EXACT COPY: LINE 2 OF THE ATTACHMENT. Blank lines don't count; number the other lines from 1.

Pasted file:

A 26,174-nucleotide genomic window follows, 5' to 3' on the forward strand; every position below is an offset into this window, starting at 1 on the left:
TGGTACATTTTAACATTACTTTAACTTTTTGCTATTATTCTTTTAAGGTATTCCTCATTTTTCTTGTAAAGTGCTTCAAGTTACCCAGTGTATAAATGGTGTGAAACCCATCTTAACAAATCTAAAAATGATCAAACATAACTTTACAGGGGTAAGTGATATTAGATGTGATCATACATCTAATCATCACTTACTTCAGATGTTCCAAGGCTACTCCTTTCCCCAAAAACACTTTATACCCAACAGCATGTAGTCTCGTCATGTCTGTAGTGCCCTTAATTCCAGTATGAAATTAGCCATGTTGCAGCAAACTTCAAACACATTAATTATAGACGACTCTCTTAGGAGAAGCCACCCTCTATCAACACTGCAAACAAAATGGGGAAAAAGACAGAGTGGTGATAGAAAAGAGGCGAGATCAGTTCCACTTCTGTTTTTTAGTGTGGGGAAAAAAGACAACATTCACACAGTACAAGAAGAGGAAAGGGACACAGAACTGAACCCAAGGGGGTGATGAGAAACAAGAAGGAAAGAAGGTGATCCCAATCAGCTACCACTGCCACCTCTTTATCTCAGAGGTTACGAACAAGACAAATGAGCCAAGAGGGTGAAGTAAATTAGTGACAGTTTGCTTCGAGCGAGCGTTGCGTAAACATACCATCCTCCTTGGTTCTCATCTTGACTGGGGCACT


TGGTACATTTTAACATTACTTTAACTTTTTGCTATTATTCTTTTAAGGTATTCCTCATTTTTCTTGTAAAGTGCTTCAAGTTACCCAGTGTATAAATGGTGTGAAACCCATCTTAACAAATCTAAAAATGATCAAACATAACTTTACAGGGGTAAGTGATATTAGATGTGATCATACATCTAATCATCACTTACTTCAGATGTTCCAAGGCTACTCCTTTCCCCAAAAACACTTTATACCCAACAGCATGTAGTCTCGTCATGTCTGTAGTGCCCTTAATTCCAGTATGAAATTAGCCATGTTGCAGCAAACTTCAAACACATTAATTATAGACGACTCTCTTAGGAGAAGCCACCCTCTATCAACACTGCAAACAAAATGGGGAAAAAGACAGAGTGGTGATAGAAAAGAGGCGAGATCAGTTCCACTTCTGTTTTTTAGTGTGGGGAAAAAAGACAACATTCACACAGTACAAGAAGAGGAAAGGGACACAGAACTGAACCCAAGGGGGTGATGAGAAACAAGAAGGAAAGAAGGTGATCCCAATCAGCTACCACTGCCACCTCTTTATCTCAGAGGTTACGAACAAGACAAATGAGCCAAGAGGGTGAAGTAAATTAGTGACAGTTTGCTTCGAGCGAGCGTTGCGTAAACATACCATCCTCCTTGGTTCTCATCTTGACTGGGGCACT